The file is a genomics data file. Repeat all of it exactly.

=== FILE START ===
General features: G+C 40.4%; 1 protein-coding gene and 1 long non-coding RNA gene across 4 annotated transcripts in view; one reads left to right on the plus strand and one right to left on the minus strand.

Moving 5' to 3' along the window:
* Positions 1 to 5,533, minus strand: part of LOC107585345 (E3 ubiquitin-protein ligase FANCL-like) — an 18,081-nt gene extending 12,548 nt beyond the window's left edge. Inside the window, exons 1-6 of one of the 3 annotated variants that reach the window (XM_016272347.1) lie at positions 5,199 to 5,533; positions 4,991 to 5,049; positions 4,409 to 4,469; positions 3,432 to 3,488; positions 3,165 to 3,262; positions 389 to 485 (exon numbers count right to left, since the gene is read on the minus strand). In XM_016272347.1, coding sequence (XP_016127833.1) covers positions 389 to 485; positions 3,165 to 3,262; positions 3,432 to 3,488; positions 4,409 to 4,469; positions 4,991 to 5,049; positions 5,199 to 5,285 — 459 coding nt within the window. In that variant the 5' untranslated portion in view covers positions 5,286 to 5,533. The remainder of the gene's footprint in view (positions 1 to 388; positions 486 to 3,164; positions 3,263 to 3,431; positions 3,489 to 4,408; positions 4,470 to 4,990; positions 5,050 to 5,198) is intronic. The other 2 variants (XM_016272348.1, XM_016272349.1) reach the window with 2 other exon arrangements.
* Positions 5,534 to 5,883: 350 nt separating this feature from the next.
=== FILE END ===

General features: G+C 40.4%; 1 protein-coding gene and 1 long non-coding RNA gene across 4 annotated transcripts in view; one reads left to right on the plus strand and one right to left on the minus strand.

Moving 5' to 3' along the window:
* Positions 1 to 5,533, minus strand: part of LOC107585345 (E3 ubiquitin-protein ligase FANCL-like) — an 18,081-nt gene extending 12,548 nt beyond the window's left edge. Inside the window, exons 1-6 of one of the 3 annotated variants that reach the window (XM_016272347.1) lie at positions 5,199 to 5,533; positions 4,991 to 5,049; positions 4,409 to 4,469; positions 3,432 to 3,488; positions 3,165 to 3,262; positions 389 to 485 (exon numbers count right to left, since the gene is read on the minus strand). In XM_016272347.1, coding sequence (XP_016127833.1) covers positions 389 to 485; positions 3,165 to 3,262; positions 3,432 to 3,488; positions 4,409 to 4,469; positions 4,991 to 5,049; positions 5,199 to 5,285 — 459 coding nt within the window. In that variant the 5' untranslated portion in view covers positions 5,286 to 5,533. The remainder of the gene's footprint in view (positions 1 to 388; positions 486 to 3,164; positions 3,263 to 3,431; positions 3,489 to 4,408; positions 4,470 to 4,990; positions 5,050 to 5,198) is intronic. The other 2 variants (XM_016272348.1, XM_016272349.1) reach the window with 2 other exon arrangements.
* Positions 5,534 to 5,883: 350 nt separating this feature from the next.